Toots & The Maytals are the latest act to be added to the lineup for this year’s LOCKN’ Festival. True architects of reggae, the Jamaican music group–led by Toots Hibbert–is best known for their ska and rocksteady originals, like “54-46 Was My Number”, “Funky Kingston”, “Country Road”, and “Pressure Drop”. Originally formed in the early 1960s, Toots & The Maytals remain key figures in popularizing reggae music worldwide.Toots & The Maytals will join previously-announced artists Dead & Company (four sets over two days), Umphrey’s McGee (three sets over two days), Tedeschi Trucks Band (two sets over two days), Turkuaz, Lettuce (three sets over two days, including a tribute to Jerry Garcia Band), George Clinton & P-Funk, Pigeons Playing Ping Pong, and The Suffers. As previously reported, LOCKN’ will be making new lineup additions every day until the complete bill is released on February 8th. You can check out the artist rollout, including set times, via LOCKN’s website.LOCKN’ returns to Infinity Downs Farm from August 23rd through 26th. Tickets for the festival will go on sale at noon EST on Friday, February 9th. For more information about LOCKN’ or for ticketing, head over to the event’s website here.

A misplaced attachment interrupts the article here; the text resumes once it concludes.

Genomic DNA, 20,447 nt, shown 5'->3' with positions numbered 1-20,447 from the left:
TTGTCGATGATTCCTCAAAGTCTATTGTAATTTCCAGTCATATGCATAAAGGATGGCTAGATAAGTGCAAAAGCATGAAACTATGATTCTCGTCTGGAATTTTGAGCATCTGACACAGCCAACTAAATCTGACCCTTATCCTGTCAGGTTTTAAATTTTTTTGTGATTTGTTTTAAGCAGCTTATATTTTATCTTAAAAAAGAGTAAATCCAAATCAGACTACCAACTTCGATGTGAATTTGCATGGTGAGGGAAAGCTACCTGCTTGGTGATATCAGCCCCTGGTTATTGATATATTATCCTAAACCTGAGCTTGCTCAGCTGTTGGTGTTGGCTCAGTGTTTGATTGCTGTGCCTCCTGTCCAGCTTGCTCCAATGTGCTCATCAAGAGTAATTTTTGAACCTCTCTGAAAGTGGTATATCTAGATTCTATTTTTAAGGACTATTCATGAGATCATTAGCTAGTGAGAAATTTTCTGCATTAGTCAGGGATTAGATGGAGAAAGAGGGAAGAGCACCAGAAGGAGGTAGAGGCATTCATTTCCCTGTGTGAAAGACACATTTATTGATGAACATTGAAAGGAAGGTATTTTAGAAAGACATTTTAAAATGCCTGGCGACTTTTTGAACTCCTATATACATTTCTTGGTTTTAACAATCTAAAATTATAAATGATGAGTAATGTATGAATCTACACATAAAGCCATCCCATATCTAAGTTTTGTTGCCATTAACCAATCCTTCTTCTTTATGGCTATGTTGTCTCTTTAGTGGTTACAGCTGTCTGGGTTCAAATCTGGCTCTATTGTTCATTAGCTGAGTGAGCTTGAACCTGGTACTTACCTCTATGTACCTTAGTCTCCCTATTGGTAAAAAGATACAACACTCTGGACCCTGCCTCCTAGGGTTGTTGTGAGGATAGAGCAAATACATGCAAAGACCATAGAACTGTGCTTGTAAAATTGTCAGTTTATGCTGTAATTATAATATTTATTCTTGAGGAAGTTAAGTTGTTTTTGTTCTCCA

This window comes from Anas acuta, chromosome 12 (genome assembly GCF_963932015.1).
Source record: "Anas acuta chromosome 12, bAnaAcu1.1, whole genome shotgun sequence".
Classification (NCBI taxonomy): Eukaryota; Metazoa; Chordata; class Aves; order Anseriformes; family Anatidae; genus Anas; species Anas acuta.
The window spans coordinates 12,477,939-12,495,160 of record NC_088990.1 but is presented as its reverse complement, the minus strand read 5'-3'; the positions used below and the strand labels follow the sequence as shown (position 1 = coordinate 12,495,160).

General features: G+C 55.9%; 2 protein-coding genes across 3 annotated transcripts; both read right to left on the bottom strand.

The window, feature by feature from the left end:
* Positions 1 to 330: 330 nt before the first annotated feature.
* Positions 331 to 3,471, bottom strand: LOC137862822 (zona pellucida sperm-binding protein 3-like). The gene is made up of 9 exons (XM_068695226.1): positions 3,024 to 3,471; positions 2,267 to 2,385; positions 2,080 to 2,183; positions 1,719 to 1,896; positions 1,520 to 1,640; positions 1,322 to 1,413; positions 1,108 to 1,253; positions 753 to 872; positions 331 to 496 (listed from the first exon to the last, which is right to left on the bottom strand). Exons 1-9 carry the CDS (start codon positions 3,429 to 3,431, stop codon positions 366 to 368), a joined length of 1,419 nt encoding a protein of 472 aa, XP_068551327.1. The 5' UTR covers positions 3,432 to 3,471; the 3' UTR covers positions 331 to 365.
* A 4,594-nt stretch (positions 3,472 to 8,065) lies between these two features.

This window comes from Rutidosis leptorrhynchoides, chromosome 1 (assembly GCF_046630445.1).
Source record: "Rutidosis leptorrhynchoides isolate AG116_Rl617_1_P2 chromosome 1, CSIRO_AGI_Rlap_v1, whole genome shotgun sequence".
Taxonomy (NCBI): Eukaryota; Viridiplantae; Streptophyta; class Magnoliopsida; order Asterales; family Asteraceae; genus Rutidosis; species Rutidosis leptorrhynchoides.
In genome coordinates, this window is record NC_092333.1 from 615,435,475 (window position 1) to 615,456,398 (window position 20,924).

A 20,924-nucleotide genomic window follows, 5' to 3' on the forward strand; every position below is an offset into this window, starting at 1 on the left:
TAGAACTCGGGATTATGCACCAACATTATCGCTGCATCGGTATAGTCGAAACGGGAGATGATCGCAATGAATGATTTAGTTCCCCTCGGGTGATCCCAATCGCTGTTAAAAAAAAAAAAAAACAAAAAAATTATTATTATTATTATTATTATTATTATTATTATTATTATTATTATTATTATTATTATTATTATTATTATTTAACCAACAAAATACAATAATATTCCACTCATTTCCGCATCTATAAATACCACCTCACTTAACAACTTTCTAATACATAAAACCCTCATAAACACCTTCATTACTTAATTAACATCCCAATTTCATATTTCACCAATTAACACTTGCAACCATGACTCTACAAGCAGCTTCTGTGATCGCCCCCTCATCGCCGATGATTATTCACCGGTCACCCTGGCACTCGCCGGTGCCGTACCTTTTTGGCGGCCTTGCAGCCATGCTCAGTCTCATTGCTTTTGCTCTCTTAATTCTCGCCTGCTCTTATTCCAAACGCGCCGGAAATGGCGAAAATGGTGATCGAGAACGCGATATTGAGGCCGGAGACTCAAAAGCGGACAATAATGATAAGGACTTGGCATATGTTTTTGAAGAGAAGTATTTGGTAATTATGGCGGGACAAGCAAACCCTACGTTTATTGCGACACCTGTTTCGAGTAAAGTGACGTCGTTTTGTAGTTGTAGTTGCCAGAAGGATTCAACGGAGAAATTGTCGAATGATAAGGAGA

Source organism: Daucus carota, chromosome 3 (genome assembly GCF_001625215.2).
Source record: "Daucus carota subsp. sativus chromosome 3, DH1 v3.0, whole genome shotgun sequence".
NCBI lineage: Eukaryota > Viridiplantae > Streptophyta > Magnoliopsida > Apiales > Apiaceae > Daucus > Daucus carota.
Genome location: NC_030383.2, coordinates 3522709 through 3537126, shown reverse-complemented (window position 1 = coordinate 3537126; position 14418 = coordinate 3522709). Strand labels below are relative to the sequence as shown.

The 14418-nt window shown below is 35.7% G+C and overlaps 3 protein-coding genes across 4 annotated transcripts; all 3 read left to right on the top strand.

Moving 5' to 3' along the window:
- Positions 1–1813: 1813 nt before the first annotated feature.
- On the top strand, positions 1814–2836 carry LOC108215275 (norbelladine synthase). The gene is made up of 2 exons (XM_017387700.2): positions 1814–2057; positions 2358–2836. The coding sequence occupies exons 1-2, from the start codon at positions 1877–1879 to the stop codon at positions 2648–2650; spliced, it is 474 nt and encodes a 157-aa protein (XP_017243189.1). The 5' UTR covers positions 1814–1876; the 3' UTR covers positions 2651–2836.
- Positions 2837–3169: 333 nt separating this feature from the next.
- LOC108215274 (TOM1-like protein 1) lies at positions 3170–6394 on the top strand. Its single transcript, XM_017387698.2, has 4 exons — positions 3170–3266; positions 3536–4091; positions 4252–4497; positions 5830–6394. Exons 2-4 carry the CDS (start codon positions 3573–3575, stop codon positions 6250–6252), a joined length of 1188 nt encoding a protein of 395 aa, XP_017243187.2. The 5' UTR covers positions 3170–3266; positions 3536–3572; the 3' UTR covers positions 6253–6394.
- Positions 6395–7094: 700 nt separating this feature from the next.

Fans can pre-order The Band’s 50th-anniversary edition of Music From Big Pink here ahead of its official release on August 31st. Music From Big Pink Anniversary Edition Track List2018 stereo mix (included in the box set and available individually)1. Tears Of Rage2. To Kingdom Come3. In A Station4. Caledonia Mission5. The Weight6. We Can Talk7. Long Black Veil8. Chest Fever9. Lonesome Suzie10. This Wheel’s On Fire11. I Shall Be ReleasedBonus Tracks:12. Yazoo Street Scandal (Outtake)13. Tears Of Rage (Alternate Take)14. Long Distance Operator (Outtake)15. Lonesome Suzie (Alternate Take)16. Key To The Highway (Outtake)17. I Shall Be Released (A Cappella)BLU-RAYTracklist above in new 5.1 surround mix + 96kHz/24bit high resolution stereo (exclusive to the box set)“The Weight” Reproduced 1968 7-inch single (exclusive to the box set)A. The WeightB. I Shall Be ReleasedView All Details This year, The Band celebrates the 50th anniversary of the group’s debut album, Music From Big Pink. Originally released in 1968, the landmark album saw the group debut their distinct blend of country, folk, rock, R&B, and soul. Music From Big Pink first got its release two years after the group backed Bob Dylan as The Hawks, though the famed singer-songwriter made himself present by painting the album’s now-iconic cover art.For The Band’s 50th-anniversary reissue of their debut album, the band has put together a special collection featuring a new stereo mix produced from the original four-track analog masters, alternate takes, outtakes, previously unreleased chatter from studio sessions, and more. Due out on August 31st, the reissue will be available as a Super Deluxe CD, Blu-ray (with a new 5.1 surround mix + 96kHz/24bit high-resolution stereo of the album and a reproduction of 1968’s 7″ single of “The Weight”), 2 LP, and 7-inch vinyl (pressed on 180-gram black or limited-edition 180-gram pink vinyl) box set with a hardcover book, which features exclusive photographs and a new essay from famed Rolling Stone journalist David Fricke.Perhaps most exciting, the special 50th-anniversary edition of Music From Big Pink will feature five alternate takes from the album’s original recording session, as well as a previously unreleased a capella version of The Band’s classic “I Shall Be Released”